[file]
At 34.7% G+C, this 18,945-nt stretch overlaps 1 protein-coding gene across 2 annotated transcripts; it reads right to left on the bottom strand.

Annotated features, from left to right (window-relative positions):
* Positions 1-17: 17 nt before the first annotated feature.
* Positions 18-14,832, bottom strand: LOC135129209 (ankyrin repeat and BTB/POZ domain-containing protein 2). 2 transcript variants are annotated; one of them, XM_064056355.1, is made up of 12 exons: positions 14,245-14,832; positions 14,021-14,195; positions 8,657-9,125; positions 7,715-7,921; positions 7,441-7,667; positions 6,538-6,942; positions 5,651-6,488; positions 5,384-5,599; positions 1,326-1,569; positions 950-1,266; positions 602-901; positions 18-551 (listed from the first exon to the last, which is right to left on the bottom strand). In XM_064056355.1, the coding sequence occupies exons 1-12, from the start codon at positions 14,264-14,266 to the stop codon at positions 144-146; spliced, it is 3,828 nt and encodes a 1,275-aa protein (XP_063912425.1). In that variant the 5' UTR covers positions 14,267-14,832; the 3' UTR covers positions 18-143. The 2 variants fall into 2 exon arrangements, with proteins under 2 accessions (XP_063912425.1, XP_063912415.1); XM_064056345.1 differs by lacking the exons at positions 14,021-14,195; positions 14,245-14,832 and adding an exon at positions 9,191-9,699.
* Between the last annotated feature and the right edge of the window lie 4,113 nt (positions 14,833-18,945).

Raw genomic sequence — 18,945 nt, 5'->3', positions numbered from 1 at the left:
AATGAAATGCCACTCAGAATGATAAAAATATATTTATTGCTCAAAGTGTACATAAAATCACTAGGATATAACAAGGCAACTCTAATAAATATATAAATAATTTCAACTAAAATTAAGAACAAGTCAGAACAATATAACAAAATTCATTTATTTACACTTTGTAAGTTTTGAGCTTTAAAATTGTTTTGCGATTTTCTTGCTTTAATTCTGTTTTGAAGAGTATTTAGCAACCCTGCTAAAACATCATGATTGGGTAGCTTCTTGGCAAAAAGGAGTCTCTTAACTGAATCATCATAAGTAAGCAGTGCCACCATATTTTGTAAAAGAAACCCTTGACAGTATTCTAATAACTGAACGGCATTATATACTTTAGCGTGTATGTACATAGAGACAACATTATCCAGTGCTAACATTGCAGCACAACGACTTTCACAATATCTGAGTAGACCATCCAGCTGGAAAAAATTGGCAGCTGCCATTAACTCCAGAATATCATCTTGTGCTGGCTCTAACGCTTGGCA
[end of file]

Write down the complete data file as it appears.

At 34.7% G+C, this 18,945-nt stretch overlaps 1 protein-coding gene across 2 annotated transcripts; it reads right to left on the bottom strand.

Annotated features, from left to right (window-relative positions):
* Positions 1-17: 17 nt before the first annotated feature.
* Positions 18-14,832, bottom strand: LOC135129209 (ankyrin repeat and BTB/POZ domain-containing protein 2). 2 transcript variants are annotated; one of them, XM_064056355.1, is made up of 12 exons: positions 14,245-14,832; positions 14,021-14,195; positions 8,657-9,125; positions 7,715-7,921; positions 7,441-7,667; positions 6,538-6,942; positions 5,651-6,488; positions 5,384-5,599; positions 1,326-1,569; positions 950-1,266; positions 602-901; positions 18-551 (listed from the first exon to the last, which is right to left on the bottom strand). In XM_064056355.1, the coding sequence occupies exons 1-12, from the start codon at positions 14,264-14,266 to the stop codon at positions 144-146; spliced, it is 3,828 nt and encodes a 1,275-aa protein (XP_063912425.1). In that variant the 5' UTR covers positions 14,267-14,832; the 3' UTR covers positions 18-143. The 2 variants fall into 2 exon arrangements, with proteins under 2 accessions (XP_063912425.1, XP_063912415.1); XM_064056345.1 differs by lacking the exons at positions 14,021-14,195; positions 14,245-14,832 and adding an exon at positions 9,191-9,699.
* Between the last annotated feature and the right edge of the window lie 4,113 nt (positions 14,833-18,945).

Raw genomic sequence — 18,945 nt, 5'->3', positions numbered from 1 at the left:
AATGAAATGCCACTCAGAATGATAAAAATATATTTATTGCTCAAAGTGTACATAAAATCACTAGGATATAACAAGGCAACTCTAATAAATATATAAATAATTTCAACTAAAATTAAGAACAAGTCAGAACAATATAACAAAATTCATTTATTTACACTTTGTAAGTTTTGAGCTTTAAAATTGTTTTGCGATTTTCTTGCTTTAATTCTGTTTTGAAGAGTATTTAGCAACCCTGCTAAAACATCATGATTGGGTAGCTTCTTGGCAAAAAGGAGTCTCTTAACTGAATCATCATAAGTAAGCAGTGCCACCATATTTTGTAAAAGAAACCCTTGACAGTATTCTAATAACTGAACGGCATTATATACTTTAGCGTGTATGTACATAGAGACAACATTATCCAGTGCTAACATTGCAGCACAACGACTTTCACAATATCTGAGTAGACCATCCAGCTGGAAAAAATTGGCAGCTGCCATTAACTCCAGAATATCATCTTGTGCTGGCTCTAACGCTTGGCA